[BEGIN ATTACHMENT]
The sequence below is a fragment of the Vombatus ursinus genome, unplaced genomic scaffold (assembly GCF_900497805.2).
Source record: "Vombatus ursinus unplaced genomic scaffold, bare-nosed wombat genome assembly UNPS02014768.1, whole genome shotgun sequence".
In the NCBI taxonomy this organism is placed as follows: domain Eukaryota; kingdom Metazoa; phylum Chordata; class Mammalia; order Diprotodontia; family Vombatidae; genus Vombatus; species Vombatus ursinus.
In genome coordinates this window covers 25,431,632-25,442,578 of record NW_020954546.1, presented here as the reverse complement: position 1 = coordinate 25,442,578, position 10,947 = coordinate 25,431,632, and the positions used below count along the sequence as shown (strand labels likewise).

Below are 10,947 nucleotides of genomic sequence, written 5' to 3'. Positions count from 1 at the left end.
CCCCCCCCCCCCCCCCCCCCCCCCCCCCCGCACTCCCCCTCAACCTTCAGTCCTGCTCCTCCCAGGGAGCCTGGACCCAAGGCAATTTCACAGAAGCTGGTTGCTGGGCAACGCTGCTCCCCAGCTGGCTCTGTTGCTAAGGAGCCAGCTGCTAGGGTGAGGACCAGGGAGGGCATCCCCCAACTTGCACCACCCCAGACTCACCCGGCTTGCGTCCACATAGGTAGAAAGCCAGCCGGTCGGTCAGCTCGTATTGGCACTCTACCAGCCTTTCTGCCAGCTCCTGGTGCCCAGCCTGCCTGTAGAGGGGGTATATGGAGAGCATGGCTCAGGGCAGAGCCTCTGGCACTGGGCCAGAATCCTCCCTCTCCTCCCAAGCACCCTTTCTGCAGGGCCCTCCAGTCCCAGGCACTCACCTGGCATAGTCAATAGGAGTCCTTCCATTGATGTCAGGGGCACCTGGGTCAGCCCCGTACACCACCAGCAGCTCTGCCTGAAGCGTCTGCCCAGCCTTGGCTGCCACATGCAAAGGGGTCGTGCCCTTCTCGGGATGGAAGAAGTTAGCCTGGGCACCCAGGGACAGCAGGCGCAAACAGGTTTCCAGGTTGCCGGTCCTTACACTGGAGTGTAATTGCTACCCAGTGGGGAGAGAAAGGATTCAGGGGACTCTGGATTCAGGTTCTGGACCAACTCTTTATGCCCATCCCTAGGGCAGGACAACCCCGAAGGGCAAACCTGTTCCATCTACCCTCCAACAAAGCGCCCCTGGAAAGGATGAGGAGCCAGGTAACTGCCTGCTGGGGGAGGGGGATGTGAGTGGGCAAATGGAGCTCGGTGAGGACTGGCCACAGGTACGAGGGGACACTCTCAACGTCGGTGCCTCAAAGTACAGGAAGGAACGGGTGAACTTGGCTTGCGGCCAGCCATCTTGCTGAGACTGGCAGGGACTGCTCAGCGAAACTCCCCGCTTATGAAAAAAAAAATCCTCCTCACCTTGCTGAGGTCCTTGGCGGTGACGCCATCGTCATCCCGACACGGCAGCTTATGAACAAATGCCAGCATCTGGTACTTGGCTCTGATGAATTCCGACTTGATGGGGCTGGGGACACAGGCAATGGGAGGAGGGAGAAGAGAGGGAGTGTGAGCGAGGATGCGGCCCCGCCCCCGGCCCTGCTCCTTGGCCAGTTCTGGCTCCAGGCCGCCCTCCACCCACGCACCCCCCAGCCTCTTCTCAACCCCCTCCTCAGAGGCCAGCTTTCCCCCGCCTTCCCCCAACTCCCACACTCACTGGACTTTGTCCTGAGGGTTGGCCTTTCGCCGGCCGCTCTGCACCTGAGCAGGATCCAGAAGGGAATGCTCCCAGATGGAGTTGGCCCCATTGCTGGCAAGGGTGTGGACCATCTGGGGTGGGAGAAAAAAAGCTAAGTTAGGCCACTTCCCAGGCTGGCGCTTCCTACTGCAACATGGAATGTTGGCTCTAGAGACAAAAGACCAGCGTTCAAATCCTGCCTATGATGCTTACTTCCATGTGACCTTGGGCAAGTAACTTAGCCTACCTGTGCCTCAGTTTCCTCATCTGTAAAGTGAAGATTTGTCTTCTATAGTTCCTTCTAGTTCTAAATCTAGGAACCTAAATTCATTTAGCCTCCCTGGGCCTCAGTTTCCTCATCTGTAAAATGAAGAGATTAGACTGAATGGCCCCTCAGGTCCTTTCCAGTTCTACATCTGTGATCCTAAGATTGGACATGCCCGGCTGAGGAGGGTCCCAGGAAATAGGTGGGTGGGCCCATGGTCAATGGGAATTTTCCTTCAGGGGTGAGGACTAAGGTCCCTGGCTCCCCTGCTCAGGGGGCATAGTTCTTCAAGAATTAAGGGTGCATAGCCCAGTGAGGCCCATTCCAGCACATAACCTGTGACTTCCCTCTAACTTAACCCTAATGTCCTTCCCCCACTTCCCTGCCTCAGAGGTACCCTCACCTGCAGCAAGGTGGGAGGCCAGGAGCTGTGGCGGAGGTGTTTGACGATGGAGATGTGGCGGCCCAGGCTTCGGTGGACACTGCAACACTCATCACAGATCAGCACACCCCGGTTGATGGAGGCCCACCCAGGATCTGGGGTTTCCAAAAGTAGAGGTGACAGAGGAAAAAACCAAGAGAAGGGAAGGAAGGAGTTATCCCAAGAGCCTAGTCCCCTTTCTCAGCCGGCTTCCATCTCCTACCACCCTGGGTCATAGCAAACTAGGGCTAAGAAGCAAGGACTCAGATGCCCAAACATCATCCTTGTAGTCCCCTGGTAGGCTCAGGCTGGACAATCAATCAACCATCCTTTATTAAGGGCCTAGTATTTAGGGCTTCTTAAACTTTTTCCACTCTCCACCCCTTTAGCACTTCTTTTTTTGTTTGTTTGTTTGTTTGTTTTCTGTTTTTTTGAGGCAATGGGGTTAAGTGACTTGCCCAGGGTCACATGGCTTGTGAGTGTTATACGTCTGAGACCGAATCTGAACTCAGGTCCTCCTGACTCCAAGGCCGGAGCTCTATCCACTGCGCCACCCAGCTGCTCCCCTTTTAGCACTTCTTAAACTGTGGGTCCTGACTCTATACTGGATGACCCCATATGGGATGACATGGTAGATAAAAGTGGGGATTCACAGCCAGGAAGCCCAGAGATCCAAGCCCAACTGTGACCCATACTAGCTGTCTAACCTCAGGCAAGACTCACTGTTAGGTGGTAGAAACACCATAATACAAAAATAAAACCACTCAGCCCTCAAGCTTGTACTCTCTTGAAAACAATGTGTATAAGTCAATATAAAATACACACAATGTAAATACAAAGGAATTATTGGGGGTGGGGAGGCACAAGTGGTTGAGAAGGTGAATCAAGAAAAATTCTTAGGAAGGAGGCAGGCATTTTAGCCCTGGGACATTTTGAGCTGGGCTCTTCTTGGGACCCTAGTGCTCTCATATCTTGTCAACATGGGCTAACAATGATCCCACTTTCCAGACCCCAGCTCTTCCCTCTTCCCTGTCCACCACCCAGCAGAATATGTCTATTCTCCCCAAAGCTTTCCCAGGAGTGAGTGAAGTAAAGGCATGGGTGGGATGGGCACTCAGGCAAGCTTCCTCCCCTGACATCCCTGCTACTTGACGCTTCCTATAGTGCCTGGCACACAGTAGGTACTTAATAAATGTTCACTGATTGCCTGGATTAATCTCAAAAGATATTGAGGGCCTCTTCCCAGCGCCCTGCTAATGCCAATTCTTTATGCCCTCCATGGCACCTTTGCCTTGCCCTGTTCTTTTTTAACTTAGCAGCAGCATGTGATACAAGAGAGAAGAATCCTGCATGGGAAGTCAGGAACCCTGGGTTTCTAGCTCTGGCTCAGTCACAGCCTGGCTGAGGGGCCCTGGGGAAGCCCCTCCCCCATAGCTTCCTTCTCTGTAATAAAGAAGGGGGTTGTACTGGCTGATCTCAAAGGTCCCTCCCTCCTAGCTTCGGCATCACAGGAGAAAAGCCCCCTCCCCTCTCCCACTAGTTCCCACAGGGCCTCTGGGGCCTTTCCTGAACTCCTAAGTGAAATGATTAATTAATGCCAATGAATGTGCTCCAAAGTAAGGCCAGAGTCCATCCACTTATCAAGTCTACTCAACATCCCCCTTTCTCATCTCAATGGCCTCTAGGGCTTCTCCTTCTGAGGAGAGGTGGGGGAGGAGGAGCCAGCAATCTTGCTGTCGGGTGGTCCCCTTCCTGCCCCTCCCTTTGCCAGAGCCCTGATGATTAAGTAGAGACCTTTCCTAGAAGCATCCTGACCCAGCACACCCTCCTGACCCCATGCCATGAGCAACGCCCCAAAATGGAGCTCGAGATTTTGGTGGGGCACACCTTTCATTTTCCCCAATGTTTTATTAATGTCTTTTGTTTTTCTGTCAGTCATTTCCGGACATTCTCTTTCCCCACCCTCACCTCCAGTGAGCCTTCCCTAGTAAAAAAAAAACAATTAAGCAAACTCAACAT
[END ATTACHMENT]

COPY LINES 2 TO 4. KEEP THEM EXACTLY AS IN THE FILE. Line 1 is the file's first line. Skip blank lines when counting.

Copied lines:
Source record: "Vombatus ursinus unplaced genomic scaffold, bare-nosed wombat genome assembly UNPS02014768.1, whole genome shotgun sequence".
In the NCBI taxonomy this organism is placed as follows: domain Eukaryota; kingdom Metazoa; phylum Chordata; class Mammalia; order Diprotodontia; family Vombatidae; genus Vombatus; species Vombatus ursinus.
In genome coordinates this window covers 25,431,632-25,442,578 of record NW_020954546.1, presented here as the reverse complement: position 1 = coordinate 25,442,578, position 10,947 = coordinate 25,431,632, and the positions used below count along the sequence as shown (strand labels likewise).